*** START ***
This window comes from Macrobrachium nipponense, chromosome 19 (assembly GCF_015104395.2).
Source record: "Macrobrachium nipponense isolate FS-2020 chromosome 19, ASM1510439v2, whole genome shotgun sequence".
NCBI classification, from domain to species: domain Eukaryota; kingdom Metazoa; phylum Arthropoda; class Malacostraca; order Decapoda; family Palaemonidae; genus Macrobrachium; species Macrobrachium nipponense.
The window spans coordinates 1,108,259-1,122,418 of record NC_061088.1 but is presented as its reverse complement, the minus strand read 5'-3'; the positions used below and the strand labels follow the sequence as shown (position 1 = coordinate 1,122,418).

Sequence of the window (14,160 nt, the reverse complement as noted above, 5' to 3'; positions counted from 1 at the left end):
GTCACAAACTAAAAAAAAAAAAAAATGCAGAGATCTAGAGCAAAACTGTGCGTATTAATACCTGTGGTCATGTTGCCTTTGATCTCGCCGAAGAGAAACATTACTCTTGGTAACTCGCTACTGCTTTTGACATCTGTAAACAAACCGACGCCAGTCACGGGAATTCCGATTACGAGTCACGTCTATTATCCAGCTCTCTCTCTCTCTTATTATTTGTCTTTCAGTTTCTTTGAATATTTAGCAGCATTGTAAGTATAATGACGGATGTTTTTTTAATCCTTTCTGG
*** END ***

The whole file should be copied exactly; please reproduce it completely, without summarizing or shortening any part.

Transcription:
This window comes from Macrobrachium nipponense, chromosome 19 (assembly GCF_015104395.2).
Source record: "Macrobrachium nipponense isolate FS-2020 chromosome 19, ASM1510439v2, whole genome shotgun sequence".
NCBI classification, from domain to species: domain Eukaryota; kingdom Metazoa; phylum Arthropoda; class Malacostraca; order Decapoda; family Palaemonidae; genus Macrobrachium; species Macrobrachium nipponense.
The window spans coordinates 1,108,259-1,122,418 of record NC_061088.1 but is presented as its reverse complement, the minus strand read 5'-3'; the positions used below and the strand labels follow the sequence as shown (position 1 = coordinate 1,122,418).

Sequence of the window (14,160 nt, the reverse complement as noted above, 5' to 3'; positions counted from 1 at the left end):
GTCACAAACTAAAAAAAAAAAAAAATGCAGAGATCTAGAGCAAAACTGTGCGTATTAATACCTGTGGTCATGTTGCCTTTGATCTCGCCGAAGAGAAACATTACTCTTGGTAACTCGCTACTGCTTTTGACATCTGTAAACAAACCGACGCCAGTCACGGGAATTCCGATTACGAGTCACGTCTATTATCCAGCTCTCTCTCTCTCTTATTATTTGTCTTTCAGTTTCTTTGAATATTTAGCAGCATTGTAAGTATAATGACGGATGTTTTTTTAATCCTTTCTGG